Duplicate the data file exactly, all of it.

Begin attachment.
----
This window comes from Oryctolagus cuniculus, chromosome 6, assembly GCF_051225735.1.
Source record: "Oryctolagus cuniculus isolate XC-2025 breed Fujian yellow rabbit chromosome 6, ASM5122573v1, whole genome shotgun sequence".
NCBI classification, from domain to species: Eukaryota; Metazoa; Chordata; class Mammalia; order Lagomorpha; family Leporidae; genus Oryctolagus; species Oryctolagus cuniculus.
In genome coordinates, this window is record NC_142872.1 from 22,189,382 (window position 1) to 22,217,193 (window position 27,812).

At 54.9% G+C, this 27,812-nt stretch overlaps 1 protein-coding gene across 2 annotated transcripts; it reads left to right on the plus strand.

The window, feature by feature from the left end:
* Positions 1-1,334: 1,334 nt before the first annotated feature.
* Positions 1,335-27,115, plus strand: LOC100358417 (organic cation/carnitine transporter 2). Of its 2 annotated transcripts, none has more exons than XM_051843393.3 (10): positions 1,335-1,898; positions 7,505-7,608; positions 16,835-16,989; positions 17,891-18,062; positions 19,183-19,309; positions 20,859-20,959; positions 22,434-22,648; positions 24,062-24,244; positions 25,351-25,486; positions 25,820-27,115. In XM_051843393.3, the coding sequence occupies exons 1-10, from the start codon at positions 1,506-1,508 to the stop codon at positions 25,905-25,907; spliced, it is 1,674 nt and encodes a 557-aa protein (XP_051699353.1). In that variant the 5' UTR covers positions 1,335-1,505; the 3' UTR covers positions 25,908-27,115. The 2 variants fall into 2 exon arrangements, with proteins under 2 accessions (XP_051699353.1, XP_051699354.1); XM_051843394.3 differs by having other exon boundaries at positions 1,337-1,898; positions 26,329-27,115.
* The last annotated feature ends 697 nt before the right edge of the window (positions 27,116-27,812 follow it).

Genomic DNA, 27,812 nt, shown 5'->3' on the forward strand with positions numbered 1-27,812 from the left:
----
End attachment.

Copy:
This window comes from Oryctolagus cuniculus, chromosome 6, assembly GCF_051225735.1.
Source record: "Oryctolagus cuniculus isolate XC-2025 breed Fujian yellow rabbit chromosome 6, ASM5122573v1, whole genome shotgun sequence".
NCBI classification, from domain to species: Eukaryota; Metazoa; Chordata; class Mammalia; order Lagomorpha; family Leporidae; genus Oryctolagus; species Oryctolagus cuniculus.
In genome coordinates, this window is record NC_142872.1 from 22,189,382 (window position 1) to 22,217,193 (window position 27,812).

At 54.9% G+C, this 27,812-nt stretch overlaps 1 protein-coding gene across 2 annotated transcripts; it reads left to right on the plus strand.

The window, feature by feature from the left end:
* Positions 1-1,334: 1,334 nt before the first annotated feature.
* Positions 1,335-27,115, plus strand: LOC100358417 (organic cation/carnitine transporter 2). Of its 2 annotated transcripts, none has more exons than XM_051843393.3 (10): positions 1,335-1,898; positions 7,505-7,608; positions 16,835-16,989; positions 17,891-18,062; positions 19,183-19,309; positions 20,859-20,959; positions 22,434-22,648; positions 24,062-24,244; positions 25,351-25,486; positions 25,820-27,115. In XM_051843393.3, the coding sequence occupies exons 1-10, from the start codon at positions 1,506-1,508 to the stop codon at positions 25,905-25,907; spliced, it is 1,674 nt and encodes a 557-aa protein (XP_051699353.1). In that variant the 5' UTR covers positions 1,335-1,505; the 3' UTR covers positions 25,908-27,115. The 2 variants fall into 2 exon arrangements, with proteins under 2 accessions (XP_051699353.1, XP_051699354.1); XM_051843394.3 differs by having other exon boundaries at positions 1,337-1,898; positions 26,329-27,115.
* The last annotated feature ends 697 nt before the right edge of the window (positions 27,116-27,812 follow it).

Genomic DNA, 27,812 nt, shown 5'->3' on the forward strand with positions numbered 1-27,812 from the left: